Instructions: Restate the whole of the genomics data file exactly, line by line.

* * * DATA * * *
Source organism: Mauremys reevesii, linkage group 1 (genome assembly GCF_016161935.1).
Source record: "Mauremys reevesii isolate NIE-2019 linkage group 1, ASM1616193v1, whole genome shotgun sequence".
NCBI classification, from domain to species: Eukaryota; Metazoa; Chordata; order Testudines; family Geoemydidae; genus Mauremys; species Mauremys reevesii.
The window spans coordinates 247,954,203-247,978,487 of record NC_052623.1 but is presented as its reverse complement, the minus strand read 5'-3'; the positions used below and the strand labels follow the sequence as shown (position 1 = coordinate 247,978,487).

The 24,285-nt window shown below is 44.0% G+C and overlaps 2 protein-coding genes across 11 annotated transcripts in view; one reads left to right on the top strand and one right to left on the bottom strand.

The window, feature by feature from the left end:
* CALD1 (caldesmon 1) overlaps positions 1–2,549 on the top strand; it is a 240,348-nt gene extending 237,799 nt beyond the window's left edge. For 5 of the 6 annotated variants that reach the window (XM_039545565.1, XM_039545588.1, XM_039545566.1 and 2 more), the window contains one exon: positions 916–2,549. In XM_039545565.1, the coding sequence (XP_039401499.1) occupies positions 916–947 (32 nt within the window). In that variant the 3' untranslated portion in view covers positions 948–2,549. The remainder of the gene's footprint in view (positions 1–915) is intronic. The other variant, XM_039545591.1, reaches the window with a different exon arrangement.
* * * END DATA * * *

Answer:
Source organism: Mauremys reevesii, linkage group 1 (genome assembly GCF_016161935.1).
Source record: "Mauremys reevesii isolate NIE-2019 linkage group 1, ASM1616193v1, whole genome shotgun sequence".
NCBI classification, from domain to species: Eukaryota; Metazoa; Chordata; order Testudines; family Geoemydidae; genus Mauremys; species Mauremys reevesii.
The window spans coordinates 247,954,203-247,978,487 of record NC_052623.1 but is presented as its reverse complement, the minus strand read 5'-3'; the positions used below and the strand labels follow the sequence as shown (position 1 = coordinate 247,978,487).

The 24,285-nt window shown below is 44.0% G+C and overlaps 2 protein-coding genes across 11 annotated transcripts in view; one reads left to right on the top strand and one right to left on the bottom strand.

The window, feature by feature from the left end:
* CALD1 (caldesmon 1) overlaps positions 1–2,549 on the top strand; it is a 240,348-nt gene extending 237,799 nt beyond the window's left edge. For 5 of the 6 annotated variants that reach the window (XM_039545565.1, XM_039545588.1, XM_039545566.1 and 2 more), the window contains one exon: positions 916–2,549. In XM_039545565.1, the coding sequence (XP_039401499.1) occupies positions 916–947 (32 nt within the window). In that variant the 3' untranslated portion in view covers positions 948–2,549. The remainder of the gene's footprint in view (positions 1–915) is intronic. The other variant, XM_039545591.1, reaches the window with a different exon arrangement.